Glynn Evans pinpoints a fistful of factors why fight buffs should tune into this weekend’s WBA Super-Middleweight showdown from Germany.

1) Marvel at Chudinov’s Menace

Several in the 168lb division are neater and more fluid but, since the departure of iron man Carl Froch, you’ll struggle to locate anyone rougher or tougher than ‘The Machine’ from Bratsk, south central Russia.

A man of few words and fewer smiles, the 28 year old is a bull strong, immoveable force who throws every shot with malicious intent; a suffocating pressure fighter who is a master at closing range and systematically pounding his foe into submission.

Fedor Chudinov

Unbeaten in 14, ten victims have faltered early. Australia’s Ben McCullough was left snoozing for five minutes after walking onto a Chudinov right hand during an interim title in late 2014.

And he has a similarly uncompromising mindset. Half of his seven victories were obtained outside his homeland and he was utterly unfazed defending before 10,000 screaming Frankfurters against Sturm or confronting Frank Buglioni’s manic mob at Wembley in October. One seriously hard operator.

2) Savour Sturm’s Skill and Savvy

Challenger Sturm might use the ring moniker ‘The Fighter’ but in reality he is a slick and stylish technician, albeit with a frightening punch output.

Now 37, he has been honing his craft since the age of 11 and, under his birth name of Adnan Catic, he snared European amateur titles at both junior and senior level. Not too many brawlers bag those! Participation at the 1999 World Seniors and 2000 Sydney Olympic Games indicates a high level of technical competence. He once outboxed Oscar De La Hoya, remember.

De La Hoya v Sturm

He has been competing at professional world championship level since September 2003 and you don’t survive and thrive among the elite for that long without acquiring the smarts to look after yourself.

Seldom operating outside his native Germany, Sturm has the nous to explode volleys in the final half minute of a round to court favour with ‘obliging’ officials.

3) Enjoy the Mesh of Styles

The principles contrasting qualities blended to produce a very watchable first encounter. Though Sturm is winless since his December 2013 two round rout of an injury compromised Darren Barker, he was commonly perceived to get the rough end of his November 2014 draw with Robert Stieglitz and the judges were split following his first spat with Chudinov.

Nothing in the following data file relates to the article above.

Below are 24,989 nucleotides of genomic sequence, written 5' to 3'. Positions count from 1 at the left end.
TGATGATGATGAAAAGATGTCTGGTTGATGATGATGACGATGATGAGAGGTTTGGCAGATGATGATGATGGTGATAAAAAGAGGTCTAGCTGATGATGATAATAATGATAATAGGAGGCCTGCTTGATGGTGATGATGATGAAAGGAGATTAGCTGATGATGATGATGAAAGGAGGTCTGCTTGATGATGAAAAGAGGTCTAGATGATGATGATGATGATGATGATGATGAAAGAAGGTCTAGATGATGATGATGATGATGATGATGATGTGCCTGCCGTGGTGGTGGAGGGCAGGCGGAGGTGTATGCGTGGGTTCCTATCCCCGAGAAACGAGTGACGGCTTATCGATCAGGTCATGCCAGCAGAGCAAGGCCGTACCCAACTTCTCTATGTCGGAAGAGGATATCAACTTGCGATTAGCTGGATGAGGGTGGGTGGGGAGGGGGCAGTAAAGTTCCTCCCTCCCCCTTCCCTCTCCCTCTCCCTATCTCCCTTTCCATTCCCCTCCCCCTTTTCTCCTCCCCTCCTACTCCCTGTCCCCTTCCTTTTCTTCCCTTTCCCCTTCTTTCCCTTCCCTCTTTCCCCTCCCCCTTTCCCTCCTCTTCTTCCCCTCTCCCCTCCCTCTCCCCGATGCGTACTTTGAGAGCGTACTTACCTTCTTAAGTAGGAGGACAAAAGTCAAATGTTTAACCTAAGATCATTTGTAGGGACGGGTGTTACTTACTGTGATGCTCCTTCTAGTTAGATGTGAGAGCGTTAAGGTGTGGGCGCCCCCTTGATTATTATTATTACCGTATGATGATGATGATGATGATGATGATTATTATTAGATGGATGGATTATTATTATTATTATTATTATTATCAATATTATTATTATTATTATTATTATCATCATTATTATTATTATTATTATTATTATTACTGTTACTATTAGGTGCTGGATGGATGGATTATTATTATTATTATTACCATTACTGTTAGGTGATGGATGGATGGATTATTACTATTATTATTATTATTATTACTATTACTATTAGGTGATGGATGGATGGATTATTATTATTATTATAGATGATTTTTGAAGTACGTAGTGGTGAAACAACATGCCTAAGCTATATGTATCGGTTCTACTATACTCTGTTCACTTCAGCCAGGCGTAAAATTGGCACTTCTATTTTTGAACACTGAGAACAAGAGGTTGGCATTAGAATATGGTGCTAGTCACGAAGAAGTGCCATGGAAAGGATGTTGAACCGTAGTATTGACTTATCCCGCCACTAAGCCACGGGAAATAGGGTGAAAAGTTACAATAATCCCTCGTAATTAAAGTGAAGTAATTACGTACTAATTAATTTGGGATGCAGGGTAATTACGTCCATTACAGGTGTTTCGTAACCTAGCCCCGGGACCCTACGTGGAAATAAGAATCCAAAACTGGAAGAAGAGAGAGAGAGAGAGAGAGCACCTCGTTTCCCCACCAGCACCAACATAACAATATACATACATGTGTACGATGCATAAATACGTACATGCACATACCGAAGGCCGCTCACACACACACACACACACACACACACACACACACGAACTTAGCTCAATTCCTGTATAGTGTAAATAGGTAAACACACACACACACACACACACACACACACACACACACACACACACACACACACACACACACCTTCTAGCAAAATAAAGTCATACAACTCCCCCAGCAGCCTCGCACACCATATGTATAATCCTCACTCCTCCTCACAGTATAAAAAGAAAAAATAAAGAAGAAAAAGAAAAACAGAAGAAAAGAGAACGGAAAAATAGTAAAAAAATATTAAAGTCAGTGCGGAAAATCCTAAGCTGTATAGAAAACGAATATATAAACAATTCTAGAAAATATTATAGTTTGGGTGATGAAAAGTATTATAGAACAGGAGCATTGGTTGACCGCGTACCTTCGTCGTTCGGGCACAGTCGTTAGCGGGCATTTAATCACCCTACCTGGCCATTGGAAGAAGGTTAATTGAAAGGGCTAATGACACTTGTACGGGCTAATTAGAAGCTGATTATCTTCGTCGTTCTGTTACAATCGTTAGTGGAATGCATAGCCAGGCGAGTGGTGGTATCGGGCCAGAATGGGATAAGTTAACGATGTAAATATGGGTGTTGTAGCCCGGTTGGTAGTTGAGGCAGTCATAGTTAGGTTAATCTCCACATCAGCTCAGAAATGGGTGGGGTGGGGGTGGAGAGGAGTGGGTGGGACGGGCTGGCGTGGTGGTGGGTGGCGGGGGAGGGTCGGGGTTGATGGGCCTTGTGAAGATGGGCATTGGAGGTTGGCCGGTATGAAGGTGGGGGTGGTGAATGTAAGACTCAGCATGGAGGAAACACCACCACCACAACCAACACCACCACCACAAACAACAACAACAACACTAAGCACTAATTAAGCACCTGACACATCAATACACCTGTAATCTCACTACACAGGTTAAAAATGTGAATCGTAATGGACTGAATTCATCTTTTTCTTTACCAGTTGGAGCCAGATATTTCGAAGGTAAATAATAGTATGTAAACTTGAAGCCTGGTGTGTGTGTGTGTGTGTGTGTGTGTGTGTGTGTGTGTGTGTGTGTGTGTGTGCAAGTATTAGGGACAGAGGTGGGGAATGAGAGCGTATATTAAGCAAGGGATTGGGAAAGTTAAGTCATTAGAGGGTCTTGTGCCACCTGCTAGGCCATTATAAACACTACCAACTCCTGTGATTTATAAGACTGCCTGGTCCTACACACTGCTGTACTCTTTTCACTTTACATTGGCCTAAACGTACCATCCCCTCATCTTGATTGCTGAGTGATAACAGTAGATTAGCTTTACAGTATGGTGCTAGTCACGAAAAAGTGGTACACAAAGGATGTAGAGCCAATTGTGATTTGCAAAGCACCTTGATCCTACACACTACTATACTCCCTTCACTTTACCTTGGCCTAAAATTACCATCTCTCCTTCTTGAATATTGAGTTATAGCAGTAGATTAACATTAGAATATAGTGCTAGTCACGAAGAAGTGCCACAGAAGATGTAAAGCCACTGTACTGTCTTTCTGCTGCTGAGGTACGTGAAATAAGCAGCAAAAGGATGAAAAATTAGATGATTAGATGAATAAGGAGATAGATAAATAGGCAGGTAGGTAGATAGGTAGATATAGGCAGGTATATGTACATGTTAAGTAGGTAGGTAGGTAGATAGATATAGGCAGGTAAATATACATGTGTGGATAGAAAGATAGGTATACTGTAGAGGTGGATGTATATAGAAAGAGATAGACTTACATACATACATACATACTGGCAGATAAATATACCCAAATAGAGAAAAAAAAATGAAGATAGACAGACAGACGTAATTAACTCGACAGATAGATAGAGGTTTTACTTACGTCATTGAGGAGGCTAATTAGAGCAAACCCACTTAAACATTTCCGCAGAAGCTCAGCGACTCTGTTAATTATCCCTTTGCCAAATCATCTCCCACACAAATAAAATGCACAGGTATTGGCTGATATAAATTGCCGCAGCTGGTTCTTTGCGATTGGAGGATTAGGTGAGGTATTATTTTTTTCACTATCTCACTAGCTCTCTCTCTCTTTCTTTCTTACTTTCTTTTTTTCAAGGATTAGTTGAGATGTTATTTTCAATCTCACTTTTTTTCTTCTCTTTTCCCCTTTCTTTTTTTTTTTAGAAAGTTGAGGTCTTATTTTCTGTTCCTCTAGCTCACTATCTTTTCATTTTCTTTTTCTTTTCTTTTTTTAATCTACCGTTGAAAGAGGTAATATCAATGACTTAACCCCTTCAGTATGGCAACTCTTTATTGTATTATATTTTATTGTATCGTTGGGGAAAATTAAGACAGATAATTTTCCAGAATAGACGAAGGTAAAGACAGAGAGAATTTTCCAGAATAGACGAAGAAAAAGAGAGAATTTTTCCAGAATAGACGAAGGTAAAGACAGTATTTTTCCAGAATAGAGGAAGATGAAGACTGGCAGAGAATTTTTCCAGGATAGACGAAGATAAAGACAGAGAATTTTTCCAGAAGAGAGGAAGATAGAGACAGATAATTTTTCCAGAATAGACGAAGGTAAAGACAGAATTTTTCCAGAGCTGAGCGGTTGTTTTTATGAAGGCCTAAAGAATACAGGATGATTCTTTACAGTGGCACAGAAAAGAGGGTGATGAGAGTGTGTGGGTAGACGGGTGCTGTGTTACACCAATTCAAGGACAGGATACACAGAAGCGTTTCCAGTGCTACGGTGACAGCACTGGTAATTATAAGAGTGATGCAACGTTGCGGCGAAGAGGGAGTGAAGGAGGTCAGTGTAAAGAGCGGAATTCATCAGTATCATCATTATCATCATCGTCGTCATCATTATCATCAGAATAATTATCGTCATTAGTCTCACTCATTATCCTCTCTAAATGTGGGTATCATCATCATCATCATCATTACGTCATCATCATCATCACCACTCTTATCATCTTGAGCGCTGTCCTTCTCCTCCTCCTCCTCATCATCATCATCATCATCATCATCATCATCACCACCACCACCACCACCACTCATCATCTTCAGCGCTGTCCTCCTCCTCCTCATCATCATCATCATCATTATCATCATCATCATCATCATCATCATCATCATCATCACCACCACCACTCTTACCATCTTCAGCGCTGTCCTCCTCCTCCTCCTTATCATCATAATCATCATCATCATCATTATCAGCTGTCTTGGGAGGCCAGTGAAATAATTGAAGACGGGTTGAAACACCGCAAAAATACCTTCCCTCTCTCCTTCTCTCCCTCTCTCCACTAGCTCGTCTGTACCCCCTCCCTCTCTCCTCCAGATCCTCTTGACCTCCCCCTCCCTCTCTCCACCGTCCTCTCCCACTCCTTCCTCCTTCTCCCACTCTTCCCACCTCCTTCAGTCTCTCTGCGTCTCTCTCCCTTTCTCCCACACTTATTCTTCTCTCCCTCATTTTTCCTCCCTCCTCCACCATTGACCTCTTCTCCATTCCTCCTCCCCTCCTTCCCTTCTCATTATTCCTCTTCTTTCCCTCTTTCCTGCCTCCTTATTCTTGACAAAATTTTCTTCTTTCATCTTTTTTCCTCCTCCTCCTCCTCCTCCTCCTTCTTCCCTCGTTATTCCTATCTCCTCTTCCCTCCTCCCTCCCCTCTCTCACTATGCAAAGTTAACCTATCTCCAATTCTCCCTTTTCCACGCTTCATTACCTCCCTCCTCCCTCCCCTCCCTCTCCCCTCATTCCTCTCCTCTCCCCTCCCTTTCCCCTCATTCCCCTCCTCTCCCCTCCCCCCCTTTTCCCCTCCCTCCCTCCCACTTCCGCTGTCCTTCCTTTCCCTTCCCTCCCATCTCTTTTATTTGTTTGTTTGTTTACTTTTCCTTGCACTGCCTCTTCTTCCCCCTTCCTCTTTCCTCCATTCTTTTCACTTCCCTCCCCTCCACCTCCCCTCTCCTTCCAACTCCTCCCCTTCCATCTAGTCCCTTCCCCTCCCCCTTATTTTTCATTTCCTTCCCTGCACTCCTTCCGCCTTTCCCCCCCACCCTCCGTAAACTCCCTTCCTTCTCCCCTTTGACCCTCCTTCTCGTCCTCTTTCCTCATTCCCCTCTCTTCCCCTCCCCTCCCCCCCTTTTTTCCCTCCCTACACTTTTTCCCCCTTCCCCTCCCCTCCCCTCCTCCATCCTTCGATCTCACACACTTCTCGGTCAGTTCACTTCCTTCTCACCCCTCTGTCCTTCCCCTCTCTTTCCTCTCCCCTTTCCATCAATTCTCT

In the past the German has struggled with slippery types but Komrade Fedor certainly doesn’t fit into that bracket. At 5ft 11 ½ in tall, he is significantly bigger and technically smoother. He will hope to counter the champion’s youth and endeavour through his edges in experience and intelligence.

But one senses the patient, persistent Chudinov is blessed with the worst possible attributes for an aging fighter to overcome. His jolting jab should permit him to stay competitive early doors, before he gathers a real head of steam after the turn. Will Sturm have enough points in the bank and enough gas in the tank to repel him?

4) Witness Sturm Attempt to Make History

Already the only German to win four world titles at the same weight, Sturm now endeavours to become the nation’s first ever five time world champion by annexing the WBA Super-Middle strap in what will be his 23rd world championship fight.

He was first decorated in September 2003 when, aged 24, he replaced compatriot Bert Schenk at short notice to nail the WBO middle belt from Argentina’s Hector Velazco (pts12). Twice he added the WBA bauble – upgraded to Super champion in 2010 – prior to entering the record annuls by slaughtering Barker for the IBF honour 26 months ago.

Felix Sturm

The Bosnian descendant attracts an uncharacteristically buoyant German following and the 12,650 capacity Koenig Pilsener Arena in Oberhausen – barely an hour from his base in Cologne – is expected to be rammed and raucous as he attempts to create history.

Victory would pave the way for a hugely lucrative unification showdown with Berlin’s WBO counterpart ‘King Arthur’ Abraham.

5) Bring on the Brits

Since the inauguration of the division in 1984, these isles have always represented strongly with a roster of world champions that includes Benn, Eubank, Calzaghe and Froch.

And whoever prevails on Saturday can expect a long line of eager challengers from among the home guard. Reigning IBF boss James DeGale will no doubt have an eye on unification while the likes of Callum Smith, George Groves, Martin Murray and Jamie Cox all feature in the present world rankings. Commonwealth king Luke Blackledge also merits contention.

Jamie Cox

Expect all to undertake a spot of reconnaissance by tuning into BoxNation’s live coverage this weekend.